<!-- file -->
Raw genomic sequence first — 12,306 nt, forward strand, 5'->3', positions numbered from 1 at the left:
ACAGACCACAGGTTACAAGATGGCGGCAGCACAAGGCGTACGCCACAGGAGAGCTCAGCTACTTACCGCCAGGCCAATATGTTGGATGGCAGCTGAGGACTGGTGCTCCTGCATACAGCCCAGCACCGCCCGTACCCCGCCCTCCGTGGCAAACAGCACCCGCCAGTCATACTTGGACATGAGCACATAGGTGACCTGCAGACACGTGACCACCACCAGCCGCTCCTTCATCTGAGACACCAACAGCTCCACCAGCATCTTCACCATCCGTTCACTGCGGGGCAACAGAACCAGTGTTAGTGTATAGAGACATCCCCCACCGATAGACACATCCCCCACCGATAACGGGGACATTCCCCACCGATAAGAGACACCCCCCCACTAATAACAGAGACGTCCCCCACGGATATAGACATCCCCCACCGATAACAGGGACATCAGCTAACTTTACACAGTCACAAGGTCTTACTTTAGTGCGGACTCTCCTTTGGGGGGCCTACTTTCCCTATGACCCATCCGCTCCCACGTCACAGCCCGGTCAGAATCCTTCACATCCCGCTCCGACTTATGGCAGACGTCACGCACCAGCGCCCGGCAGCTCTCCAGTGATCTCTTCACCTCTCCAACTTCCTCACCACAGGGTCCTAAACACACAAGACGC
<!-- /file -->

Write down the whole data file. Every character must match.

Raw genomic sequence first — 12,306 nt, forward strand, 5'->3', positions numbered from 1 at the left:
ACAGACCACAGGTTACAAGATGGCGGCAGCACAAGGCGTACGCCACAGGAGAGCTCAGCTACTTACCGCCAGGCCAATATGTTGGATGGCAGCTGAGGACTGGTGCTCCTGCATACAGCCCAGCACCGCCCGTACCCCGCCCTCCGTGGCAAACAGCACCCGCCAGTCATACTTGGACATGAGCACATAGGTGACCTGCAGACACGTGACCACCACCAGCCGCTCCTTCATCTGAGACACCAACAGCTCCACCAGCATCTTCACCATCCGTTCACTGCGGGGCAACAGAACCAGTGTTAGTGTATAGAGACATCCCCCACCGATAGACACATCCCCCACCGATAACGGGGACATTCCCCACCGATAAGAGACACCCCCCCACTAATAACAGAGACGTCCCCCACGGATATAGACATCCCCCACCGATAACAGGGACATCAGCTAACTTTACACAGTCACAAGGTCTTACTTTAGTGCGGACTCTCCTTTGGGGGGCCTACTTTCCCTATGACCCATCCGCTCCCACGTCACAGCCCGGTCAGAATCCTTCACATCCCGCTCCGACTTATGGCAGACGTCACGCACCAGCGCCCGGCAGCTCTCCAGTGATCTCTTCACCTCTCCAACTTCCTCACCACAGGGTCCTAAACACACAAGACGC